For the year, sales increased 10 percent to $14.34 billion, from $13.05 billion in 2007. Net income rose 8 percent to $801 million, or $4.08 per share, compared to $739 million or $3.70 per share the previous year. Earnings Before Interest and Taxes (EBIT) were $1.29 billion, or 9.0 percent of sales, compared to $1.23 billion, or 9.4 percent of sales.
Net income included a $37 million pre-tax charge ($0.13 a share) to cover the costs associated with job reductions in the fourth quarter that included reducing its professional workforce by nearly 650 people. Excluding this charge, EBIT was $1.33 billion, or 9.3 percent of sales.
As the company publicly stated in mid-December when it revised its sales and EBIT guidance downward for 2008, market conditions around the world began to deteriorate rapidly and sharply in the fourth quarter as the global recession continued to spread.
Fourth quarter sales fell 6 percent to $3.29 billion compared to $3.52 billion during the same period in 2007. Net income dropped to $89 million or $0.45 a share, from $198 million, or $1.00 a share a year ago, while EBIT decreased to $129 million, or 3.9 percent of sales, from $324 million, or 9.2 percent of sales. Excluding the restructuring charge, EBIT was $166 million, or 5.0 percent of sales.
Sales declines in the company's engine and components segments, driven by sharp demand drops in the global truck and construction markets, more than offset gains in power generation and distribution. All four segments, however, experienced weakening demand during the course of the quarter. The company's financial performance in the quarter also was negatively affected by lower joint venture income and the impact of a strengthening U.S. dollar.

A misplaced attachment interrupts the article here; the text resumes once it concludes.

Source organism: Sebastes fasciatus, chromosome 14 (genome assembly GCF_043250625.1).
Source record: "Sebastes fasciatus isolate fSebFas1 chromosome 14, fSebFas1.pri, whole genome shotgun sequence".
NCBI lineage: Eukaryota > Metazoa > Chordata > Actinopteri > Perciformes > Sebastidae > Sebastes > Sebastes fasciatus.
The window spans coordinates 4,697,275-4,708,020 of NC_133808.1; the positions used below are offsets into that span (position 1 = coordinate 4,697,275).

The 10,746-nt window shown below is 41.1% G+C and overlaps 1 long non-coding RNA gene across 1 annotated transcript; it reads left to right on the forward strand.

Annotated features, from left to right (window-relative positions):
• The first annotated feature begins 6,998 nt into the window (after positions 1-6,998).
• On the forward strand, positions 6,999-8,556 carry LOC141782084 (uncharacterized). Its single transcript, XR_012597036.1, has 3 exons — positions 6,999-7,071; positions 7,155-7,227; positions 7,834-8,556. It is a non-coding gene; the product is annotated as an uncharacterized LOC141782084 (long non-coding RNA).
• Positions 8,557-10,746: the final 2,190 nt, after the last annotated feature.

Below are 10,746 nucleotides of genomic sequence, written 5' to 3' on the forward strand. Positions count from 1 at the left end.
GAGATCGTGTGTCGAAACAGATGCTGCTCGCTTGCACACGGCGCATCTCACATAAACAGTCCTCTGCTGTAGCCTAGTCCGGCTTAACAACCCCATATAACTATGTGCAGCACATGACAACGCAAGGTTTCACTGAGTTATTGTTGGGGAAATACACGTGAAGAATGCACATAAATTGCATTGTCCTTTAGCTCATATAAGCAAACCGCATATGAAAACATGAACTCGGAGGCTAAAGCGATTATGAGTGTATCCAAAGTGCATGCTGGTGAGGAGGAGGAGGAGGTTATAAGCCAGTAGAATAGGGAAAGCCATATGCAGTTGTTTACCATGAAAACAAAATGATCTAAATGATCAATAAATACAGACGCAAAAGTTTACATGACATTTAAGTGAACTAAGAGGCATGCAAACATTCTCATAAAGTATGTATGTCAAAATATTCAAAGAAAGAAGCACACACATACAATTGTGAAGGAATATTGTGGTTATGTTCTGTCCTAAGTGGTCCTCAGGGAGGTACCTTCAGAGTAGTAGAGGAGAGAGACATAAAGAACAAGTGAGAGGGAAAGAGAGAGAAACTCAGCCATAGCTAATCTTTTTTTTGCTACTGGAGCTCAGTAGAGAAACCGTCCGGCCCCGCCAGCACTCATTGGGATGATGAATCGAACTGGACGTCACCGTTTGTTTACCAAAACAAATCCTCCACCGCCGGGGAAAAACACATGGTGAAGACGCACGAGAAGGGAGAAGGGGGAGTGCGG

"Given our record-setting performance during the first nine months of the year, the rapid drop in demand in the fourth quarter as a result of the global recession was a major disappointment," said Tim Solso, Cummins chairman and chief executive officer. "At the same time, we moved quickly to lower our costs and tightly manage our capital spending, and already have taken further action in early 2009."
Sales are forecast to drop across all business segments, with the largest decline expected to come from the components and engine segments. All business segments, however, are expected to be profitable in 2009 and the company will continue to aggressively reduce costs while investing in key growth opportunities.
In January, Cummins announced that it will reduce its worldwide professional workforce by at least an additional 800 people by March 1 and freeze pay for most salaried workers. In addition, the company's officers had their pay reduced by 10 percent for 2009.